- Volkow N. Rising stimulant deaths show that we face more than just an opioid crisis. National Institute on Drug Abuse website. Published November 12, 2020. Accessed September 14, 2021. https://www.drugabuse.gov/about-nida/noras-blog/2020/11/rising-stimulant-deaths-show-we-face-more-than-just-opioid-crisis
- US Department of Health and Human Services. Child Maltreatment 2019. US Dept of Health and Human Services, Administration for Children & Families, Children’s Bureau; 2021. Accessed September 14, 2021. https://www.acf.hhs.gov/cb/report/child-maltreatment-2019
- Child welfare and substance use. Office of the Assistant Secretary for Planning and Evaluation (ASPE) website. Accessed September 14, 2021. https://aspe.hhs.gov/child-welfare-substance-use
- Ghertner R, Waters A, Radel L, Crouse G. The role of substance use in child welfare caseloads. Child Youth Serv Rev. 2018;90:83-93. doi:10.1016/j.childyouth.2018.05.015
- Sanmartin MX, Ali MM, Meinhofer A. Parental drug use and family reunification. Psychiatr Serv. 2021;72(6):728-728. doi:10.1176/appi.ps.202000388
- Grella CE, Needell B, Shi Y, Hser YI. Do drug treatment services predict reunification outcomes of mothers and their children in child welfare? J Subst Abuse Treat. 2009;36(3):278-293. doi:10.1016/j.jsat.2008.06.010
- Akin BA, Brook J, Lloyd MH. Examining the role of methamphetamine in permanency: a competing risks analysis of reunification, guardianship, and adoption. Am J Orthopsychiatry. 2015;85(2):119-130. doi:10.1037/ort0000052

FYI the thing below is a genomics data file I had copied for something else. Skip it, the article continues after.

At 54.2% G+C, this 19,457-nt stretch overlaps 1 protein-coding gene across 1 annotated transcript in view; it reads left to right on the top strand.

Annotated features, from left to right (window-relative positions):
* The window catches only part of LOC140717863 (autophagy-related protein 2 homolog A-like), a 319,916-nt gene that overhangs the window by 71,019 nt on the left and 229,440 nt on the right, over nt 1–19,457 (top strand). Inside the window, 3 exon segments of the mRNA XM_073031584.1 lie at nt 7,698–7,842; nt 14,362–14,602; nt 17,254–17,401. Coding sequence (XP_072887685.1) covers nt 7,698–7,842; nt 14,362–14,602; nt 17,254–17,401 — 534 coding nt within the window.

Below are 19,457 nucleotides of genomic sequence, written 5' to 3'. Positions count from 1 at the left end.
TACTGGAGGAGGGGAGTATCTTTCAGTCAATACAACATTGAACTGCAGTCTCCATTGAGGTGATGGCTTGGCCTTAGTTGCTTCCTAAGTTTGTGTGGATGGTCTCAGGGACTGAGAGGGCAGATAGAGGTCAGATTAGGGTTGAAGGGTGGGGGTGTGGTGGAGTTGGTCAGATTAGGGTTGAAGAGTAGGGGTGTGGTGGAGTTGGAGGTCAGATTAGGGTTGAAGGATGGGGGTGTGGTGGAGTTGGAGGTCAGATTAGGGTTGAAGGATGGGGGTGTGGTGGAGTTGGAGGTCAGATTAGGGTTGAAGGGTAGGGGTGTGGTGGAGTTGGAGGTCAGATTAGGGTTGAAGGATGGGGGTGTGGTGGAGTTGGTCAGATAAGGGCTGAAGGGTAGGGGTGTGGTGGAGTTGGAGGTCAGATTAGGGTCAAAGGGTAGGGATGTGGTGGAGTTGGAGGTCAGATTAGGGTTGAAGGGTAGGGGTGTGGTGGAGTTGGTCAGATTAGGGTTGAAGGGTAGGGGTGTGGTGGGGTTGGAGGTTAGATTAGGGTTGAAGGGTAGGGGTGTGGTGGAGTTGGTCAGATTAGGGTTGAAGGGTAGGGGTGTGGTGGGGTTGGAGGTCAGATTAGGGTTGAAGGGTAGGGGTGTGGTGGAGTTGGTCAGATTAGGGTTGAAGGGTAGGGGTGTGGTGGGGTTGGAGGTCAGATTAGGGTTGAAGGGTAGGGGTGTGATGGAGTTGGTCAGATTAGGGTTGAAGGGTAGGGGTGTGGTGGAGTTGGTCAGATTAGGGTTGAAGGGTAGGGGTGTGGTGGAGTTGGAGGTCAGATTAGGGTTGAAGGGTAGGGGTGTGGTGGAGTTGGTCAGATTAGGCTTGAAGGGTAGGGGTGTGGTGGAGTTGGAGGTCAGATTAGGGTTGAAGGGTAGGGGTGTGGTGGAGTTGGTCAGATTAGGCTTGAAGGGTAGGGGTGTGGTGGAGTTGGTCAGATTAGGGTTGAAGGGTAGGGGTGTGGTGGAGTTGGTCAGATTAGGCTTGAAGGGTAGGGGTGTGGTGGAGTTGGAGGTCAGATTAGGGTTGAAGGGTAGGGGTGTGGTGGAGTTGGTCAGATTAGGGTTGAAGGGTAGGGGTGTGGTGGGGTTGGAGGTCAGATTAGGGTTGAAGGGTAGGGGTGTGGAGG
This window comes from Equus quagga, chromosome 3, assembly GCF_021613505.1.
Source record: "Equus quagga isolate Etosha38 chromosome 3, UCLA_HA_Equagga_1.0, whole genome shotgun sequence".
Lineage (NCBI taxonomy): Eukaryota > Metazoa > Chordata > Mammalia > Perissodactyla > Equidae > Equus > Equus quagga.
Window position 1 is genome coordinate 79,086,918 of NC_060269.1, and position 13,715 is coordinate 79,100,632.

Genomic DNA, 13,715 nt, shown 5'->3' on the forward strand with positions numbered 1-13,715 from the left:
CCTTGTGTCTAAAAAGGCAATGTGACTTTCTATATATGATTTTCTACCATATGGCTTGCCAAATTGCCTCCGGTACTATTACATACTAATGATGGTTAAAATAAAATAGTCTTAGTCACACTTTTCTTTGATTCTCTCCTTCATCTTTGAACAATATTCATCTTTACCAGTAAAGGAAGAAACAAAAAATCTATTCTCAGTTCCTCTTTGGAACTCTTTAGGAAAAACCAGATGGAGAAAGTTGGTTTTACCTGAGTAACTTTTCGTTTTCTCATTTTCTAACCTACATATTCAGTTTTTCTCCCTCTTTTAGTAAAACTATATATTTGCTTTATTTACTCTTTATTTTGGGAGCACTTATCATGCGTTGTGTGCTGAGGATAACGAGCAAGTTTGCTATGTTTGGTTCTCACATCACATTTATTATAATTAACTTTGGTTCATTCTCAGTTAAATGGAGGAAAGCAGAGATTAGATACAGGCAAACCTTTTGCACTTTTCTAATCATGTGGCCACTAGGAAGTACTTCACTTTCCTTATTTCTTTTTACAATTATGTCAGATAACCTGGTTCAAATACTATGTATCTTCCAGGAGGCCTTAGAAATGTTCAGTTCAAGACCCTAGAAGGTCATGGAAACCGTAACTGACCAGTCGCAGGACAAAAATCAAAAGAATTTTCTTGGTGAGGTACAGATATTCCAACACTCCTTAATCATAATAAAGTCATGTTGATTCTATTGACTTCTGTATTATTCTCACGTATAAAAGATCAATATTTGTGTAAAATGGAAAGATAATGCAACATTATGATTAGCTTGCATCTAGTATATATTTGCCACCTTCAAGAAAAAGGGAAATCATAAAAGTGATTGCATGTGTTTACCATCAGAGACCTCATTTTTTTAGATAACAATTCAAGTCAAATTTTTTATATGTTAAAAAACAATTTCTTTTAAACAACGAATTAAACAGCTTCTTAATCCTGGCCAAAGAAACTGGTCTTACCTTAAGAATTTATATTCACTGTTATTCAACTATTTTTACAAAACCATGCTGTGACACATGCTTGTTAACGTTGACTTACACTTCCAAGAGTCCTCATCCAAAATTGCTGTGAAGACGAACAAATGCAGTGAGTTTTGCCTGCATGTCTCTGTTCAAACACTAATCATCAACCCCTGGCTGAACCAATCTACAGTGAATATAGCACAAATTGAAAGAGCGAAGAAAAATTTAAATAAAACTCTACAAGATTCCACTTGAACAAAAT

- US Department of Health and Human Services. Acts of Omission: An Overview of Child Neglect. US Dept of Health and Human Services, Administration for Children & Families, Children’s Bureau; 2018. Accessed November 5, 2021. https://www.childwelfare.gov/pubPDFs/acts.pdf
- Saldana L. An integrated intervention to address the comorbid needs of families referred to child welfare for substance use disorders and child neglect. Child Welfare. 2015;94(5):167-186.
- Saldana L, Chapman JE, Campbell M, Alley Z, Schaper H, Padgett C. Meeting the needs of families involved in the child welfare system for parental substance abuse: outcomes from an effectiveness trial of the families actively improving relationships program. Front Psychol. 2021;12:2592. doi:10.3389/fpsyg.2021.689483
- Families Actively Improving Relationships (FAIR). The California Evidence-Based Clearinghouse for Child Welfare website. Accessed September 14, 2021. https://www.cebc4cw.org/program/families-actively-improving-relationships/
- Crowley DM, Connell CM, Jones D, Donovan MW. Considering the child welfare system burden from opioid misuse: research priorities for estimating public costs. Am J Manag Care. 2019;25(13 Suppl):S256-S263.